STM32 gotchas
102. STLink-V3 8MHz MCO output is not derived from crystal

On development boards like Nucleo and Disco, for target processor a HSE crystal is usually not populated. For a more precise clock source than the internal HSI, these boards rely on the MCO output of the on-board STLink, which in its V2 (and V2-1) variants outputs a precise 8MHz based on its own crystal/HSE oscillator.

In the newer V3 version of STLink, instead of the venerable STM32F103 used in older versions, the STM32F723 is used. The main reason for this change is, that STM32F723 is the only STM32 model which features a High-Speed USB interface with an on-chip High-Speed USB PHY. This allows higher download speeds, which becomes increasingly important with STM32 models featuring extensive LCD/GUI support, as graphical assets stored typically in external (usually SPI/QSPI-connected FLASH) memories are relatively large.

However, using the on-chip HS PHY requires usage of crystal in HSE oscillator with one of few particular frequencies. ST made a relatively bad decision, choosing 25MHz, probably because that crystal has been already used in many of their ETH-enabled devboards.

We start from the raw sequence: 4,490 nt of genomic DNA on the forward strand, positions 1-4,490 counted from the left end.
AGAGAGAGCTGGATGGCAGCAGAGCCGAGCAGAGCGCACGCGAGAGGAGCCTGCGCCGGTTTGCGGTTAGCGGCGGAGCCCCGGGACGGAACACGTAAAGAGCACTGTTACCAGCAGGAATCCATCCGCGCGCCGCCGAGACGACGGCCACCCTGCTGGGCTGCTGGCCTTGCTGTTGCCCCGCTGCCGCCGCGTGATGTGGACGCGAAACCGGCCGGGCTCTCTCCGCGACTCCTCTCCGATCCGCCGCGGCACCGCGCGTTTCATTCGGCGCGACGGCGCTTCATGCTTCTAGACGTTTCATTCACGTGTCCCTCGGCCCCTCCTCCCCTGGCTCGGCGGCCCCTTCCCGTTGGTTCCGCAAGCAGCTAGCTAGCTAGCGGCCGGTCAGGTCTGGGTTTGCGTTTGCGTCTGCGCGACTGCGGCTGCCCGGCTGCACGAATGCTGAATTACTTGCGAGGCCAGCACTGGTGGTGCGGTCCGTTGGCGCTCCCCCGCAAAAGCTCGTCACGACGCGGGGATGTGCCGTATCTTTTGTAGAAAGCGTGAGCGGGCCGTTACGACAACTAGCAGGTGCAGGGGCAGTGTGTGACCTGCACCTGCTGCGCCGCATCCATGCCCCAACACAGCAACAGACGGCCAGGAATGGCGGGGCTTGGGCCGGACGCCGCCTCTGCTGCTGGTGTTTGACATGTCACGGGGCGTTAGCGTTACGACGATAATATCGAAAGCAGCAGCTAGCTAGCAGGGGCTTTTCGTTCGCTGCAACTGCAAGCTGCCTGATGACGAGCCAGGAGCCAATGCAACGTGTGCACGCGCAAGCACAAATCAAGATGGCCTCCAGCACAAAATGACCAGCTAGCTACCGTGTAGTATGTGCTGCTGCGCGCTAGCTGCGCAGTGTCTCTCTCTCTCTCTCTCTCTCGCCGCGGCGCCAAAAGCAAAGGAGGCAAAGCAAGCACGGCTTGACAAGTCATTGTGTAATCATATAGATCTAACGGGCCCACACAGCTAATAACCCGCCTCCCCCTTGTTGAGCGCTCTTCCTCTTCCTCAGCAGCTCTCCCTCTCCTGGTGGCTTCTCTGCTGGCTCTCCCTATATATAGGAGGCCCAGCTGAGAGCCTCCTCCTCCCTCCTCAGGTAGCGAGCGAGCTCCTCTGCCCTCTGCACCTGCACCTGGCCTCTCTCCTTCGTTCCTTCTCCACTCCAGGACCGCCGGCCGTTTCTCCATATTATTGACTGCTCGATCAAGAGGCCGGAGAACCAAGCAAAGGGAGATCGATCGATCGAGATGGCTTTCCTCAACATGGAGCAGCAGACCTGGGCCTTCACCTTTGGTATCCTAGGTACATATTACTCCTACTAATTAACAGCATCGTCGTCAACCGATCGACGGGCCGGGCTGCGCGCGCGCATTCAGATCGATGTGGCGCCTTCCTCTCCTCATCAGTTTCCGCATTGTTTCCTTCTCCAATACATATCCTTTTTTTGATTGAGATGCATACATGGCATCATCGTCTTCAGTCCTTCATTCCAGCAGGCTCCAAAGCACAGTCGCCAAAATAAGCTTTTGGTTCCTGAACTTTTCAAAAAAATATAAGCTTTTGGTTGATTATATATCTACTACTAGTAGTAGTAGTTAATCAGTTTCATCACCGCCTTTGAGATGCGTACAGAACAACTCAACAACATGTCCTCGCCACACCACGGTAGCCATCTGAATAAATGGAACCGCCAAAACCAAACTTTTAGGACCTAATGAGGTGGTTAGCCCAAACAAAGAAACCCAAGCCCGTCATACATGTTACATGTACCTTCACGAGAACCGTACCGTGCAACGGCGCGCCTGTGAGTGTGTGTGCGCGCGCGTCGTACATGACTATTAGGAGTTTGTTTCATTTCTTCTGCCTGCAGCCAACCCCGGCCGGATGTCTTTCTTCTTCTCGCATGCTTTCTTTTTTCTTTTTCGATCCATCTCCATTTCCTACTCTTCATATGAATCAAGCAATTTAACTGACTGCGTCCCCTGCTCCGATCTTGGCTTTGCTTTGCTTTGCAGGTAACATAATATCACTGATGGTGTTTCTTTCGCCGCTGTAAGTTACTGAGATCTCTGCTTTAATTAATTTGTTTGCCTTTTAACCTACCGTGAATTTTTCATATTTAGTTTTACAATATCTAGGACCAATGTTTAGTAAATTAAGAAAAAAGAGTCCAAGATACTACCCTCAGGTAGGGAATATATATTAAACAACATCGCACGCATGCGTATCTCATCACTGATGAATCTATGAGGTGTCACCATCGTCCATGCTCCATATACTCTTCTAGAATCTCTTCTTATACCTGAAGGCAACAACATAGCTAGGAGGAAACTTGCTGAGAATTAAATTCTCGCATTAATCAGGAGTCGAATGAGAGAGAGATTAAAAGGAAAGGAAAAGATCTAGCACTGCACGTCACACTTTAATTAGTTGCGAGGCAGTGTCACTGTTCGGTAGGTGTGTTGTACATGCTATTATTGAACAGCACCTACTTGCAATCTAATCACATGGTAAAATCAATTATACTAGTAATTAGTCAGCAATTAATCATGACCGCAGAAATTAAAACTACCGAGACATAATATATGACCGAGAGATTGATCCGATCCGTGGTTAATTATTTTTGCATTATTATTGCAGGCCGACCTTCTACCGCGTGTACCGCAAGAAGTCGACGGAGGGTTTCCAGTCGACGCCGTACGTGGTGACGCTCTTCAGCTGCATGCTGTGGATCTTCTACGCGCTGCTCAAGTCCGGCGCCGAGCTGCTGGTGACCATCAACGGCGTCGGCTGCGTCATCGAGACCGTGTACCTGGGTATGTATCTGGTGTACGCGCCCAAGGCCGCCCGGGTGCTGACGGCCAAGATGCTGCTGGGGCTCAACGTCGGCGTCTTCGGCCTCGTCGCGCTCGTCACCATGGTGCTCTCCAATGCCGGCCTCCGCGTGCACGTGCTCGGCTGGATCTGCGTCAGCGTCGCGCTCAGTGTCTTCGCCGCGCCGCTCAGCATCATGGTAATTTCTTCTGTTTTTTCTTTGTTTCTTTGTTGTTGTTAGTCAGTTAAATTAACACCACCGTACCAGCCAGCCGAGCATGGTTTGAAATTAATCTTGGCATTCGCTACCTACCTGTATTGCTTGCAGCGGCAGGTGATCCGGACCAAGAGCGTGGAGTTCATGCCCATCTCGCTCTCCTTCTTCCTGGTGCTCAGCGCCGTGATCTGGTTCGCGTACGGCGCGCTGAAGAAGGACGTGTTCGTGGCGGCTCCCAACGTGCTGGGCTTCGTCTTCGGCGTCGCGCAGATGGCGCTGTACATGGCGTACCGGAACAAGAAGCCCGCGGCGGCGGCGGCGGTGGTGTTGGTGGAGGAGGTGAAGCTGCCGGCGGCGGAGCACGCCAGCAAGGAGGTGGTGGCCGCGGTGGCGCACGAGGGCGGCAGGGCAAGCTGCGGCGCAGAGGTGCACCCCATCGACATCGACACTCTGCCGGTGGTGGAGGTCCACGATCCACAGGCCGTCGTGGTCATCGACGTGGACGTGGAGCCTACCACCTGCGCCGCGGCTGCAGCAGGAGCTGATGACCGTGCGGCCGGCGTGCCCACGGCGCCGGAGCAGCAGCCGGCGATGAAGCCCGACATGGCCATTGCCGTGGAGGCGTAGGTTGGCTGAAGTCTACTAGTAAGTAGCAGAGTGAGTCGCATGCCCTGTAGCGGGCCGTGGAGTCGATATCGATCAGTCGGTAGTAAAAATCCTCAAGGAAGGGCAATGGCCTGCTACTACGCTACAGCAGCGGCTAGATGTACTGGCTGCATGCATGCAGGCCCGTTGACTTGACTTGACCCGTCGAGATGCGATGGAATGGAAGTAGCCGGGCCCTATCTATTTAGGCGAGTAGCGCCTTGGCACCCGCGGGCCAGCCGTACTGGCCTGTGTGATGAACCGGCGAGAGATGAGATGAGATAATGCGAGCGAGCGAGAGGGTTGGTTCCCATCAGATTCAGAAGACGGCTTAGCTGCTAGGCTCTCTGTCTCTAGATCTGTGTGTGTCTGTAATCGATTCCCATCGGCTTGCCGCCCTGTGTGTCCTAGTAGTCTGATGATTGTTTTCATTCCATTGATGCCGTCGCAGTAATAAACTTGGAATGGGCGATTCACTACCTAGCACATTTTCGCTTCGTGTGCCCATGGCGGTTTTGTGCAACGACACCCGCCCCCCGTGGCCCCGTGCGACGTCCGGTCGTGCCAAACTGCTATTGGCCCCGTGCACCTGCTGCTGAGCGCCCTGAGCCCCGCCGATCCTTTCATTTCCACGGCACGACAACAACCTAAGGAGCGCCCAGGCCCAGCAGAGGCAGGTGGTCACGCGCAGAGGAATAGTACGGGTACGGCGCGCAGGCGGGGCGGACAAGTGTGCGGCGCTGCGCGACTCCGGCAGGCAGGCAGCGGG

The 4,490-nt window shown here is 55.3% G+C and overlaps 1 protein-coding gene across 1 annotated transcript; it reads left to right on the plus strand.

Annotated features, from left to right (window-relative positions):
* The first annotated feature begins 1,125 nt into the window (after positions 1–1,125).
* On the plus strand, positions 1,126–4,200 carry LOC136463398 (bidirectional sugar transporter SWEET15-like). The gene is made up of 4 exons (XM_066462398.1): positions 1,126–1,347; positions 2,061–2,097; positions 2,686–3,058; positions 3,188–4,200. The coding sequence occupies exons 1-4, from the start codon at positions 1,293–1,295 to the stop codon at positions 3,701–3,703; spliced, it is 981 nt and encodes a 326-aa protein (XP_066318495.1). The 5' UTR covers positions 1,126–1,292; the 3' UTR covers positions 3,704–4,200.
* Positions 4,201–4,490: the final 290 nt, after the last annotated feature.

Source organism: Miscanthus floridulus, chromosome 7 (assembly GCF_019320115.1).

Unfortunately, the clock tree on STM32F723 does not allow to generate 8MHz from the 25MHz HSE onto its MCO pin. So, what it does instead is, that it uses its HSI RC oscillator to output a - not very precise and relatively jittery - 8MHz onto the MCO pin, which is then fed to the HSE input of target processor.

This is an unpleasant surprise for users, which on related Nucleo or Disco boards wish to develop an application which requires precise primary clock.

As a partial workaround, using the STLink update feature in CubeProgrammer, the MCO pin on STLink-V3 can be switched to a mode where it outputs 25MHz/3 = 8.333MHz.

This issue came up in this thread, but has been discussed on the STM32 forum several times since.